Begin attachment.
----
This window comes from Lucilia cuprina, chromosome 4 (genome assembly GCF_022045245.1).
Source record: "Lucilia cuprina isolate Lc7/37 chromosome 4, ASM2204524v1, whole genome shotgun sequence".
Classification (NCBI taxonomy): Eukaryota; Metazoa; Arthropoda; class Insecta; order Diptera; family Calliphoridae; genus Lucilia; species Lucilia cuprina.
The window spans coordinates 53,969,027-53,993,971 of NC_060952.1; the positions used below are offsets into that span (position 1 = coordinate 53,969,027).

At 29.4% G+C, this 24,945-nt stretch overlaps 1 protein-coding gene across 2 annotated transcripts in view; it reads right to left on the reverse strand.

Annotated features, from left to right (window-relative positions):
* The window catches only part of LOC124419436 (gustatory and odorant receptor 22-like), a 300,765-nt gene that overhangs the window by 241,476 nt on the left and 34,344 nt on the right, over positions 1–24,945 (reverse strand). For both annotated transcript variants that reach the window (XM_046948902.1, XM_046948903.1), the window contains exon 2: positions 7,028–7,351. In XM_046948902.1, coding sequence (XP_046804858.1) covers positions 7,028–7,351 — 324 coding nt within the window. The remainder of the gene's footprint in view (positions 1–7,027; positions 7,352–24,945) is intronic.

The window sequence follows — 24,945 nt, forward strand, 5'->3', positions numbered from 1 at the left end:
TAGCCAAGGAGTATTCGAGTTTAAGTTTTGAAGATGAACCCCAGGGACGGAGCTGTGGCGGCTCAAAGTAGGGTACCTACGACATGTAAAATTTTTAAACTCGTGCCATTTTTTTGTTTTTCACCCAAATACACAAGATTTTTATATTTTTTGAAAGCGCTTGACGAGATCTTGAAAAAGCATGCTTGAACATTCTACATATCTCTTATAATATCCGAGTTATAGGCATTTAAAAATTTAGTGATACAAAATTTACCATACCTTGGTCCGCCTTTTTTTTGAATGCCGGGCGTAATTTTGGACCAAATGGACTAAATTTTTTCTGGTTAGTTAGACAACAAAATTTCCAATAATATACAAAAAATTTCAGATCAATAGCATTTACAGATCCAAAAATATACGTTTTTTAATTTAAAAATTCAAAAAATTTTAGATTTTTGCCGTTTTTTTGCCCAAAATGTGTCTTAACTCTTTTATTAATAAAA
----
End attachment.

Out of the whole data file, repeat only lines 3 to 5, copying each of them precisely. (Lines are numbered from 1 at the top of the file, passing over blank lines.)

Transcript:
Classification (NCBI taxonomy): Eukaryota; Metazoa; Arthropoda; class Insecta; order Diptera; family Calliphoridae; genus Lucilia; species Lucilia cuprina.
The window spans coordinates 53,969,027-53,993,971 of NC_060952.1; the positions used below are offsets into that span (position 1 = coordinate 53,969,027).

At 29.4% G+C, this 24,945-nt stretch overlaps 1 protein-coding gene across 2 annotated transcripts in view; it reads right to left on the reverse strand.